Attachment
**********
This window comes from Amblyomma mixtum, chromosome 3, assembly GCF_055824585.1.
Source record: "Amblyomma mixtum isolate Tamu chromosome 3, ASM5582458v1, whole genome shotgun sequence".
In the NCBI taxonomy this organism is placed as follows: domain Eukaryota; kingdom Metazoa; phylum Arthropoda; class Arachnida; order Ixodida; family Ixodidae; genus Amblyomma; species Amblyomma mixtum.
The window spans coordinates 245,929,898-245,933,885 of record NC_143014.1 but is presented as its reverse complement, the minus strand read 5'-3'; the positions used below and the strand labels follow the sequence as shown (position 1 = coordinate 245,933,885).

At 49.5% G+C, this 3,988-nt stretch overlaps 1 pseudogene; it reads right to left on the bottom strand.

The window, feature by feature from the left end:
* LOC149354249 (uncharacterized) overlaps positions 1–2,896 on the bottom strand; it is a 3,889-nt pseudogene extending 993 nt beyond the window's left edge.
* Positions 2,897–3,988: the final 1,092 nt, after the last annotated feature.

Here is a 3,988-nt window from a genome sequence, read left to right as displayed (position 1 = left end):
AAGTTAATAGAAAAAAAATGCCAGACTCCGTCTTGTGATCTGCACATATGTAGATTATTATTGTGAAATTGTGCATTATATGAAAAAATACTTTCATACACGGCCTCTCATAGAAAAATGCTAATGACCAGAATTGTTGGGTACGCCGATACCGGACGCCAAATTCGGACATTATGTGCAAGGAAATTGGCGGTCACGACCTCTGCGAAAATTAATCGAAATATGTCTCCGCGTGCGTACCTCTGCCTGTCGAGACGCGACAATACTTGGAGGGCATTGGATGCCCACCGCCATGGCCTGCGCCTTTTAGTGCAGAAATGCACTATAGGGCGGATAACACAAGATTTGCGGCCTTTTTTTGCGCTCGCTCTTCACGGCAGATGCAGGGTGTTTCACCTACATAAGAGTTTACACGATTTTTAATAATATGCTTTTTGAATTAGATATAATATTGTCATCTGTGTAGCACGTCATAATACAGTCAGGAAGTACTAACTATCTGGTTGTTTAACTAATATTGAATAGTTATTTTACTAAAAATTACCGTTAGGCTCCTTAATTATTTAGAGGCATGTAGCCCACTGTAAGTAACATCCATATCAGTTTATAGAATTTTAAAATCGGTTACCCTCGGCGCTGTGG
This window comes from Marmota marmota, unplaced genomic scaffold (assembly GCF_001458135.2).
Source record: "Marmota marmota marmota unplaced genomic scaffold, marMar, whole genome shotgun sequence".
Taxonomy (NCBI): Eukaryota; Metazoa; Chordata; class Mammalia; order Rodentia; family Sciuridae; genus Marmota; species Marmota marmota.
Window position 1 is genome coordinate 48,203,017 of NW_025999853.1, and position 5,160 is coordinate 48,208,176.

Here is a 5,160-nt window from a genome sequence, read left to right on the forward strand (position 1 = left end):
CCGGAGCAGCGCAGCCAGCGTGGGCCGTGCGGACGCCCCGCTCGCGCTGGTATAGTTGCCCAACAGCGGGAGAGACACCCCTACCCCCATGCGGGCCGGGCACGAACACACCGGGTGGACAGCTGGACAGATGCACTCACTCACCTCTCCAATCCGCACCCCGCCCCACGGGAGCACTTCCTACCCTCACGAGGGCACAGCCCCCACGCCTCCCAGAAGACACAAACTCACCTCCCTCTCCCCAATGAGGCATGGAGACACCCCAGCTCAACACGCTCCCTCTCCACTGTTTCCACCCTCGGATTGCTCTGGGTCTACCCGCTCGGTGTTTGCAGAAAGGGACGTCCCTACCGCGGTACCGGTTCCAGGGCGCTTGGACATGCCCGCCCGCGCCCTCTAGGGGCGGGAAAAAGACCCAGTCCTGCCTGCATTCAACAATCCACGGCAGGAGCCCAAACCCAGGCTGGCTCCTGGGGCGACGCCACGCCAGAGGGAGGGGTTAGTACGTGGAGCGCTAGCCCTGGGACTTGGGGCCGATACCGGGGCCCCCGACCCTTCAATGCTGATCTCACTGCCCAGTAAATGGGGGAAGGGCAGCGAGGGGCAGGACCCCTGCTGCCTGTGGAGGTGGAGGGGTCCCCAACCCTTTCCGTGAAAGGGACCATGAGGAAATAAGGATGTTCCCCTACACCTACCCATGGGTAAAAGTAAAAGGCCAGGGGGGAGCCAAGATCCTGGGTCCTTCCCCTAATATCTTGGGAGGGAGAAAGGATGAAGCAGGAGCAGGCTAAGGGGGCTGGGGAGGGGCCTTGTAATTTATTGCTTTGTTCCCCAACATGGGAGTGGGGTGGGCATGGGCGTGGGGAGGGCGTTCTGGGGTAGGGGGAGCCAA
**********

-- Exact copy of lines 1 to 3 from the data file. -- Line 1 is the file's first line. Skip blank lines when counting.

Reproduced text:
This window comes from Amblyomma mixtum, chromosome 3, assembly GCF_055824585.1.
Source record: "Amblyomma mixtum isolate Tamu chromosome 3, ASM5582458v1, whole genome shotgun sequence".
In the NCBI taxonomy this organism is placed as follows: domain Eukaryota; kingdom Metazoa; phylum Arthropoda; class Arachnida; order Ixodida; family Ixodidae; genus Amblyomma; species Amblyomma mixtum.